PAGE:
The code in Listing 2 ignores several possible types of checked exceptions thrown by the various reflection methods. The exceptions are detailed in the Javadoc API descriptions, so in the interest of conciseness, I'm leaving them out of all the code examples.
While I'm on the topic of constructors, the Java programming language also defines a special shortcut method you can use to create an instance of a class with a no-argument (or default) constructor. The shortcut is embedded into the
Class definition itself like this:
Object newInstance()-- Constructs new instance using default constructor
Even though this approach only lets you use one particular constructor, it makes a very convenient shortcut if that's the one you want. This technique is especially useful when working with JavaBeans, which are required to define a public, no-argument constructor.
Class reflection calls to access field information are similar to those used to access constructors, with a field name used in place of an array of parameter types:
Field getField(String name)-- Gets the named public field
Field getFields()-- Gets all public fields of the class
Field getDeclaredField(String name)-- Gets the named field declared by the class
Field getDeclaredFields()-- Gets all the fields declared by the class
Despite the similarity to the constructor calls, there's one important difference when it comes to fields: the first two variants return information for public fields that can be accessed through the class -- even those inherited from an ancestor class. The last two return information for fields declared directly by the class -- regardless of the fields' access types.
java.lang.reflect.Field instances returned by the calls define
setXXX methods for all the primitive types, as well as generic
set methods that work with object references. It's up to you to use an appropriate method based on the actual field type, though the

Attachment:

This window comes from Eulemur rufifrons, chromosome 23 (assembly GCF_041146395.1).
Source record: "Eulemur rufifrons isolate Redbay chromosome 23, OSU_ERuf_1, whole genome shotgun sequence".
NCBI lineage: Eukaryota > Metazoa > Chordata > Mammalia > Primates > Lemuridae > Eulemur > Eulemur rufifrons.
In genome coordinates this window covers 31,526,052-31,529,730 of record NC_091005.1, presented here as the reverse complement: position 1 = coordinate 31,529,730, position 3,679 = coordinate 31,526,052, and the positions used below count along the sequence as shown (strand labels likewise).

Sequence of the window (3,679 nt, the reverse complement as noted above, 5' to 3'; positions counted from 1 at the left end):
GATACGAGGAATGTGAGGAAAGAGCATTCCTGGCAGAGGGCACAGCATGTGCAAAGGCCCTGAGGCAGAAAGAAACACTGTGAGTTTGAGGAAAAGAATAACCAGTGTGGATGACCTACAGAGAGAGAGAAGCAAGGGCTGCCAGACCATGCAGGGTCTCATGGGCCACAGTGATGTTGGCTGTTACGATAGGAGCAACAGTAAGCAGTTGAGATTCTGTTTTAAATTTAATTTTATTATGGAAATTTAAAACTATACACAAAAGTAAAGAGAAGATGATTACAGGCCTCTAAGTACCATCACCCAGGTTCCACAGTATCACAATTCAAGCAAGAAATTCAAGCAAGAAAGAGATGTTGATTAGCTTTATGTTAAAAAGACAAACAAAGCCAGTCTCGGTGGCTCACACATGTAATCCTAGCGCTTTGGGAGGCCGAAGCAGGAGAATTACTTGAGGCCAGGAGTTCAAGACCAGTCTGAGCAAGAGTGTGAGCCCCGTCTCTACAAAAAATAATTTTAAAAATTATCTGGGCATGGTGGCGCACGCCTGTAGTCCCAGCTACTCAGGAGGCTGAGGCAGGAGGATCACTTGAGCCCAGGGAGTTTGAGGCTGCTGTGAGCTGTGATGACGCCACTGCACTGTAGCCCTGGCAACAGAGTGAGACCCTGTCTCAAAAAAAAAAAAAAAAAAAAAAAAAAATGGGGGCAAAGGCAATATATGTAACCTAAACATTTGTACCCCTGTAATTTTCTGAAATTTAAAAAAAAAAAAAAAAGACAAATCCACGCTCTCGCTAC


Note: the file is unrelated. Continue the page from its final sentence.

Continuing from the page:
getXXX methods will handle widening conversions automatically (such as using the
getInt method to retrieve a
Listing 3 shows an example of using the field reflection methods, in the form of a method to increment an
int field of an object by name:
Listing 3. Incrementing a field by reflection
This method starts to show some of the flexibility possible with reflection. Rather than working with a specific class,
incrementField uses the
getClass method of the passed-in object to find the class information, then finds the named field directly in that class.
Class reflection calls to access method information are very similar to those used for constructors and fields:
Method getMethod(String name, Class params)-- Gets the named public method using the specified parameter types
Method getMethods()-- Gets all public methods of the class
Method getDeclaredMethod(String name, Class params)-- Gets the named method declared by the class using the specified parameter types
Method getDeclaredMethods()-- Gets all the methods declared by the class
As with the field calls, the first two variants return information for public methods that can be accessed through the class -- even those inherited from an ancestor class. The last two return information for methods declared directly by the class, without regard to the access type of the method.
java.lang.reflect.Method instances returned by the calls define an
invoke method you can use to call the method on an instance of the defining class. This
invoke method takes two arguments, which supply the class instance and an array of parameter values for the call.
Listing 4 takes the field example a step further, showing an example of method reflection in action. This method increments an
int JavaBean property defined with
set methods. For example, if the object defined
setCount methods for an integer
count value, you could pass "count" as the
name parameter in a call to this method in order to increment that value.
Listing 4. Incrementing a JavaBean property by reflection
To follow the JavaBeans convention, I convert the first letter of the property name to uppercase, then prepend
get to construct the read method name and
set to construct the write method name. JavaBeans read methods just return the value and write methods take the value as the only parameter, so I specify the parameter types for the methods to match. Finally, the convention requires the methods to be public, so I use the form of lookup that finds public methods callable on the class.
This example is the first one where I've passed primitive values using reflection, so let's look at how this works. The basic principle is simple: whenever you need to pass a primitive value, just substitute an instance of the corresponding wrapper class (defined in the
java.lang package) for that type of primitive. This applies to both calls and returns. So when I call the